THE Eucharist can well be the very test and proof of our Catholicity and universality. It’s in that sacrament where the universal mind and heart is required as well as developed. And that’s simply because the Eucharist represents the very mind and heart of Christ who gave us the new commandment that summarizes and perfects all the previous commandments: “You love one another as I have loved you, that you also love one another.” (Jn13,34)
It’s a love that covers everyone, including our enemies, the unlovable, the sinners, offenders, those who are wrong in a human issue and all others who are so different from us that for one reason or another we may be able to love or like.
These can include those who persecute us, who terrorize us, who kill us. These can include those who attack the Church and its teaching. We have to learn to love them the way Christ loves them, all the way to offering our life for them, for as Christ himself said, “No greater love has one than he who offers his life for his friend.” In fact, one sure sign our loving is authentic is when we are willing to adapt ourselves to them without compromising our Christian identity. Otherwise, our love is fake, no matter how fervently we profess it. Our love gets spoiled and deteriorates into self-rigtheousness.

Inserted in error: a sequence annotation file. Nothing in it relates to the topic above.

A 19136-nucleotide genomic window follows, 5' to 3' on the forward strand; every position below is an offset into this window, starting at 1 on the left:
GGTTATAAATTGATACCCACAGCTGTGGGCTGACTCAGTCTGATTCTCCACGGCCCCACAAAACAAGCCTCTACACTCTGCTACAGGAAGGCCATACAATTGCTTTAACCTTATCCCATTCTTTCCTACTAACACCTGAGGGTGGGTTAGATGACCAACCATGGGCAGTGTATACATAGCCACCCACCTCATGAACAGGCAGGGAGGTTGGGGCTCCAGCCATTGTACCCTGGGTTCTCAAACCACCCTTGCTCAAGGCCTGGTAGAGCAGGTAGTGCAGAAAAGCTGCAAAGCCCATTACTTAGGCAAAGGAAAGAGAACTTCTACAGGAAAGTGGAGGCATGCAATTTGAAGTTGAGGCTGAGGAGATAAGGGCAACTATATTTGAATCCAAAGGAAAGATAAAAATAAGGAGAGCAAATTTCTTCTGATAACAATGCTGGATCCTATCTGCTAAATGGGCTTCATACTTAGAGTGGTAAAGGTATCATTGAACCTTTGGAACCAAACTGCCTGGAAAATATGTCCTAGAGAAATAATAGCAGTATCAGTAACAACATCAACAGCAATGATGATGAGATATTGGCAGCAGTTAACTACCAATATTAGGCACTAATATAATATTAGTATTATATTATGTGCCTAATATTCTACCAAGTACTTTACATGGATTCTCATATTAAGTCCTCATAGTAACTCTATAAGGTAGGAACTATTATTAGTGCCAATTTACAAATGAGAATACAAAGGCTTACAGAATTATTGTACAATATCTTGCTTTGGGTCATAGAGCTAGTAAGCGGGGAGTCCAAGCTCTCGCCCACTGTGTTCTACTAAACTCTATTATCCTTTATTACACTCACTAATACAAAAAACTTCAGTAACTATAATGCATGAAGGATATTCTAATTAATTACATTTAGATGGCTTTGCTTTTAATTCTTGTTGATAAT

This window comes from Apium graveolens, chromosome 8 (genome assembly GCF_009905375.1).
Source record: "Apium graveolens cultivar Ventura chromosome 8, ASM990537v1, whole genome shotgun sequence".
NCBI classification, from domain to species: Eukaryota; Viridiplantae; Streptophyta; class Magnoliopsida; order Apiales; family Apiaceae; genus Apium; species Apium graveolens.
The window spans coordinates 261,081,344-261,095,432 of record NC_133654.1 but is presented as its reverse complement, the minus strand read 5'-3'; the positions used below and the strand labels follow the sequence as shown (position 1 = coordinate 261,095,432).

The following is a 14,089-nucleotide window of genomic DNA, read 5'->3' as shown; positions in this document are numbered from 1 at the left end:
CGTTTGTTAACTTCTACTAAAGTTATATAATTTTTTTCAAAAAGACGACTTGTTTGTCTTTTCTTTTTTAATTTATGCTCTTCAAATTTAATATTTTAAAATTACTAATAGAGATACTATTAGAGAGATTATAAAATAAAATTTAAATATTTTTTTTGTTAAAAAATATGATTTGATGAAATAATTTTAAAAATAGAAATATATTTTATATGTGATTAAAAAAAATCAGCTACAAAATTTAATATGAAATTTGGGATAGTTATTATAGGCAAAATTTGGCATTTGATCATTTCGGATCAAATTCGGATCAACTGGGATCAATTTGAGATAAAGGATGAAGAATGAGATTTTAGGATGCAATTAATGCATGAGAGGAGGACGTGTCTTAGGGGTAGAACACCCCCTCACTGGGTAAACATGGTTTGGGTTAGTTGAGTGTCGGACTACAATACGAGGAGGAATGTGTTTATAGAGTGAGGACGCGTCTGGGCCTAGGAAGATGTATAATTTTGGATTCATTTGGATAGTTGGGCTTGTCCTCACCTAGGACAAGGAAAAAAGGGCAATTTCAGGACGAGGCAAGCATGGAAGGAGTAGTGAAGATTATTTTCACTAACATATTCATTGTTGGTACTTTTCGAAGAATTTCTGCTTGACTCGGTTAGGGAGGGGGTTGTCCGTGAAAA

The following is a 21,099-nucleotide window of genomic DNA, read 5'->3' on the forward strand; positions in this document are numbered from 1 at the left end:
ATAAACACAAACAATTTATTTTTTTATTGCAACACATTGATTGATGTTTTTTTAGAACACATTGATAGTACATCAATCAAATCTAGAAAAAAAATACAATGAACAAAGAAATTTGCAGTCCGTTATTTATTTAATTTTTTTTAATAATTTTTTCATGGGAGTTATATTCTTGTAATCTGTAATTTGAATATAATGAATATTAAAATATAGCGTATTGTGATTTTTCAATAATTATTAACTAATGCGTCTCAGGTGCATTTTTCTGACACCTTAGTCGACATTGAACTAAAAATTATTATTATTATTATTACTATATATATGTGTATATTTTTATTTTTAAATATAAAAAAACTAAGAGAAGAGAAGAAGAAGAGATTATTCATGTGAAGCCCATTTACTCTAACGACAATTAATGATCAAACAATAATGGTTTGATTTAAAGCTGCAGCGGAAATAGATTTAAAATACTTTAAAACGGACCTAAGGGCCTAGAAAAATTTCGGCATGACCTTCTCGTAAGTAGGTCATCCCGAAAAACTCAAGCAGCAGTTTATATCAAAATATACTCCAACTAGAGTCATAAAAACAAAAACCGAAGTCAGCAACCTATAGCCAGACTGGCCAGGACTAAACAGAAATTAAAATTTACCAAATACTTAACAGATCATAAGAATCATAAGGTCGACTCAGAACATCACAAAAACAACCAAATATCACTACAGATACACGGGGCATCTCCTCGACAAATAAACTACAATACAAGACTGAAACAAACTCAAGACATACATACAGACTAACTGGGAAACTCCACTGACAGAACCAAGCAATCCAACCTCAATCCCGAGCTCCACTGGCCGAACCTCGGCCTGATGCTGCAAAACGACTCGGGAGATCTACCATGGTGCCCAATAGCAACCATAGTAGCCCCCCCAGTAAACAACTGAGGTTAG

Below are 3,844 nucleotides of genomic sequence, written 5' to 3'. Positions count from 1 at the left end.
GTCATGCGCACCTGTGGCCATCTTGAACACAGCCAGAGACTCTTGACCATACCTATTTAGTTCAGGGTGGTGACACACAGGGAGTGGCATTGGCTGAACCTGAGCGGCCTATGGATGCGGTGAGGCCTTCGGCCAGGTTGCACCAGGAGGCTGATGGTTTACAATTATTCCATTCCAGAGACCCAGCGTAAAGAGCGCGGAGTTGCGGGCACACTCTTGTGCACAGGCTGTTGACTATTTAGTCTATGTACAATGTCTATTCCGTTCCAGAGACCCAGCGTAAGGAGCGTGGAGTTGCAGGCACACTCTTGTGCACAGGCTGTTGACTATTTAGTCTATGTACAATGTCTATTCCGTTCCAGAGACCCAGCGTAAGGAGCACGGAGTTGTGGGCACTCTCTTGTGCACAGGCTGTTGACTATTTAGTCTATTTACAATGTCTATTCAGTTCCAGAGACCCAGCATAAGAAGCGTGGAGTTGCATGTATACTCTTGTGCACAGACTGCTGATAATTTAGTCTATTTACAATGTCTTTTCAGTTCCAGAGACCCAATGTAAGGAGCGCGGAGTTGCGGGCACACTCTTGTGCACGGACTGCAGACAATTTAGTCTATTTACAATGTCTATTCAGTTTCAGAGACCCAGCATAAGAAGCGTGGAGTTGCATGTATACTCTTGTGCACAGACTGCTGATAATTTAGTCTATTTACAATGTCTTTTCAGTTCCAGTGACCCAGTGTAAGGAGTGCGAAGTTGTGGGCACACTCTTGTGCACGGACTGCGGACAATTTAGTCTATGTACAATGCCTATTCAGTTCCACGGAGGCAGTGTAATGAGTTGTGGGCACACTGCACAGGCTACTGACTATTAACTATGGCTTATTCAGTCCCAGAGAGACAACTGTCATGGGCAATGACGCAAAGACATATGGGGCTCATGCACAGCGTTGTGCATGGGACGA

Eucharistic love matures and perfects us. It checks on our tendency to be self-seeking and self-absorbed so as to be “all things to all men.” (1 Cor 9,22) It brings us not only to others, but rather to God himself, identifying us with him, for “God is love.” This love is what properly measures out our true dignity and value as persons and children of God. It’s not just some wisdom or knowledge or talents and any human power, though all these are instruments and tools of love.
It’s high time that we understand the need for true love, the love of Christ in the Eucharist, to give ourselves a universal heart. It’s not the sciences, the philosophies, and the ideologies – no matter how good and useful they are – that can accomplish this. These can only be at best, love’s tools. We have to disabuse ourselves from this mentality that, sadly, is constantly nourished and reinforced by some pagan thinking that’s dominating our world today.
This surely means we have to learn how to discipline our feelings and passions, knowing when to talk and when not to. We have to learn how to convert difficult, humiliating moments into moments of graciousness and magnanimity. We have to learn how to be positive, encouraging, and optimistic in our tack to problems instead of sinking into pessimism and hostility. We can never overdo our efforts to learn the finer details of tact and diplomacy. We should try our best to understand others well, to put ourselves in their shoes, to know where they are coming from, etc.
Given the present world’s rush to specialized knowledge that inevitably generates divisions, we have to double our efforts to cultivate this universal Eucharistic heart.
Mary and the Eucharist in the Church’s mission